If there is one noticeable flaw with the game it’s with performance. In single-player the game runs fantastically on PC (I comfortably sat at my monitor’s 165hz refresh-rate at the highest settings at 2K with a 1080 Ti and i7-8700k), but enter multiplayer and you’ll find yourself dealing with occasional lag and hitches. I never once died to these issues, but they are there nonetheless. Playable, yet noticeable. Some players have also reported frequent crashing, but I never crashed once during my time with the game. Take that as you will, because I could have merely been one of the fortunate few.
The lack of cross-play and cross-progression is also disappointing. For a game that leans as hard into cooperative play as Torchlight III, cross-play at least seemed like a no-brainer. Maybe it will arrive at some point in the future, but here at launch it’s an annoying omission. The Nintendo Switch version of the game is also not coming till later this year, so if you want to know how that port performs, well, we’ve got nothing to report yet.
Despite all these good qualities Torchlight II remains a deeper, meatier ARPG than Torchlight III, and it’s a good $10 cheaper. Despite feeling much the same, there are many things Torchlight III does better, and it has enough new features to warrant playing it over its predecessor. But if you are a diehard ARPG nerd you likely own Torchlight II already, and there’s not enough different in III for me to recommend the transition.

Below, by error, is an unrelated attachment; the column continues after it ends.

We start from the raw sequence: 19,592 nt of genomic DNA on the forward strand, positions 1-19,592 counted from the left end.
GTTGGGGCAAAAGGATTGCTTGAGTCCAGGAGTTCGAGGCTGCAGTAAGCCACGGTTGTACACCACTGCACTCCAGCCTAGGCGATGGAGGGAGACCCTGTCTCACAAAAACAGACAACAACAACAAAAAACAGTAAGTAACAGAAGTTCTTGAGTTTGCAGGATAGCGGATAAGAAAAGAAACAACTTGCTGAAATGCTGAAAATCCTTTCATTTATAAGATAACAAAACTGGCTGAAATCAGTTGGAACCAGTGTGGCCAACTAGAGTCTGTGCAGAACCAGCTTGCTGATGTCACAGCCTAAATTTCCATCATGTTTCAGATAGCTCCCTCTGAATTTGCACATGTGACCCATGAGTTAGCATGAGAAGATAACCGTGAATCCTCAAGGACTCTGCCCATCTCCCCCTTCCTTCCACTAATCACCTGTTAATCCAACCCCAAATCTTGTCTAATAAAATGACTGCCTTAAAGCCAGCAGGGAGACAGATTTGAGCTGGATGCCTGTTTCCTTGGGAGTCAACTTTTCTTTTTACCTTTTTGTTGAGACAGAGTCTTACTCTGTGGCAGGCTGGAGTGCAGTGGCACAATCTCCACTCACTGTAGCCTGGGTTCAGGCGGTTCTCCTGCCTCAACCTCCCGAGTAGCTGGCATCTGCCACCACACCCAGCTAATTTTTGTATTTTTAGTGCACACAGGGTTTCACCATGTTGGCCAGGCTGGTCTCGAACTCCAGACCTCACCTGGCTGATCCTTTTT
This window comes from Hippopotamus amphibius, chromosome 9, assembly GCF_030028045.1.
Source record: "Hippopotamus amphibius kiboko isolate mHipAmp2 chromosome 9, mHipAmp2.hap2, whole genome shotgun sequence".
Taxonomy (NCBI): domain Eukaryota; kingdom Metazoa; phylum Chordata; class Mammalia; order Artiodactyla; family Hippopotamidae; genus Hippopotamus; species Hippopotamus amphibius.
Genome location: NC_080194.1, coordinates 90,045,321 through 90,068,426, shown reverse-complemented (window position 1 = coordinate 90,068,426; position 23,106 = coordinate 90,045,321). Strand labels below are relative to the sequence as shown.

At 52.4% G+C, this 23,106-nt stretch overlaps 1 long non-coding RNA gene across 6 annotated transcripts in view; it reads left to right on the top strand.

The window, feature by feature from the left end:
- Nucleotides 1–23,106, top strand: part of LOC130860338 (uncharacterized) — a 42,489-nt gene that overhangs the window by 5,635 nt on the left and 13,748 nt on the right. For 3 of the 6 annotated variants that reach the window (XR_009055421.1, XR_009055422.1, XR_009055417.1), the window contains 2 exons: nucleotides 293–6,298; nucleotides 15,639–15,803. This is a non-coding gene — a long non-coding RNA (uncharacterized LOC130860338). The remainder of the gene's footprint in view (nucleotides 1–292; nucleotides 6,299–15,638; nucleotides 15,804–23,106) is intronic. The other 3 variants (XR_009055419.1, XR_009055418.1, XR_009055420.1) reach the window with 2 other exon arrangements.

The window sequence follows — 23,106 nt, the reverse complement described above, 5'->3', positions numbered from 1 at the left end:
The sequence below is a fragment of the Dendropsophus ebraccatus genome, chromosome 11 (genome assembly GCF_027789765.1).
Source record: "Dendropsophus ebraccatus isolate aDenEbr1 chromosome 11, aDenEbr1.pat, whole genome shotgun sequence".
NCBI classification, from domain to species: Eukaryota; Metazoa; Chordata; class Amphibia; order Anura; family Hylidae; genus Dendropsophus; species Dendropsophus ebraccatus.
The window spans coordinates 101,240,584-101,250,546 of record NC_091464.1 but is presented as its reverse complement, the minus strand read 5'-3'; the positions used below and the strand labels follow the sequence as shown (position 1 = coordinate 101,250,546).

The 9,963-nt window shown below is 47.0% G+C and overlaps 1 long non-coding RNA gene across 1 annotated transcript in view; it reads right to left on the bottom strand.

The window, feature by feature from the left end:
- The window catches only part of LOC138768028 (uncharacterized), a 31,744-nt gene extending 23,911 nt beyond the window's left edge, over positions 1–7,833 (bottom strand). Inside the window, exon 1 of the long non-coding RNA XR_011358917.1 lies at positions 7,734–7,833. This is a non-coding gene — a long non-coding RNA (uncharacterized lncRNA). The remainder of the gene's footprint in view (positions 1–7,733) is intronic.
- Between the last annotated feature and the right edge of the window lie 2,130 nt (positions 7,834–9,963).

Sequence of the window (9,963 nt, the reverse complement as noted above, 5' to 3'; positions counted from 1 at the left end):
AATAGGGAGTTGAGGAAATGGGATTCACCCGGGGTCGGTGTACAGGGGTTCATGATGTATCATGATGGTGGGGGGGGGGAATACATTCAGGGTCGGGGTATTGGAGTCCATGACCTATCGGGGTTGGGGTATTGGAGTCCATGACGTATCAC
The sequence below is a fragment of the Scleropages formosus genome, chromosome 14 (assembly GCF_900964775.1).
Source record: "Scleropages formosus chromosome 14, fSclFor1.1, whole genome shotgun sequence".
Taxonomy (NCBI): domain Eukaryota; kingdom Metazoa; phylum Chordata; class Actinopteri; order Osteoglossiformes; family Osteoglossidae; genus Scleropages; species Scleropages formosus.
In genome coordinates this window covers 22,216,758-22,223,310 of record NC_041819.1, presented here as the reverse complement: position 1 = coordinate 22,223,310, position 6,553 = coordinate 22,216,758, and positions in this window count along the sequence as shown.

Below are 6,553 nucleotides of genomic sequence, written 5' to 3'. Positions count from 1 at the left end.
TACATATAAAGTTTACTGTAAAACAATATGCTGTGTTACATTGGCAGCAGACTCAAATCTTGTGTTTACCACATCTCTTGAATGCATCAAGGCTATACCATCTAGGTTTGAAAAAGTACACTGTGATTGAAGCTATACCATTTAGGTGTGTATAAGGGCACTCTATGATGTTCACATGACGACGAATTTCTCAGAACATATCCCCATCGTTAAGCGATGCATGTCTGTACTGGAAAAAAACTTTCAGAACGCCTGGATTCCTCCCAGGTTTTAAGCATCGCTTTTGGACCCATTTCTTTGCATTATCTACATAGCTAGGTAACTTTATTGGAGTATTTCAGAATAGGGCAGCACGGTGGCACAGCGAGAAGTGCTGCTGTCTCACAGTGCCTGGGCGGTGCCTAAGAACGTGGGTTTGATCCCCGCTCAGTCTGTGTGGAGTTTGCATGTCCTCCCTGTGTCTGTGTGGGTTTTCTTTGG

If you are new to the Torchlight franchise then Torchlight III is an excellent jumping on point. It’s the ideal ARPG for those looking for something a little more casual, but with greater depth than Minecraft Dungeons and other similar simplified ARPGs. And, at $39.99 it’s a great binge game to play with friends while we all wait on the next-gen onslaught that’s just around the corner. But, if you’re a hardcore ARPG fan looking for something deeper then you may be better served elsewhere, namely by Torchlight II.
- This article was updated on:October 13th, 2020
- Available On: PC, Xbox One, PlayStation 4
- Published By: Perfect World Entertainment
- Developed By: Echtra Games
- Genre: Action Role-Playing Game
- US Release Date: October 13th, 2020
- Reviewed On: PC
- Quote: "If you are new to the Torchlight franchise then Torchlight III is an excellent jumping on point. At $30 it's a great binge game to play with friends while we all wait on the next-gen onslaught that's just around the corner. But, if you're a hardcore ARPG fan looking for something deeper then you may be better served elsewhere, namely by Torchlight II."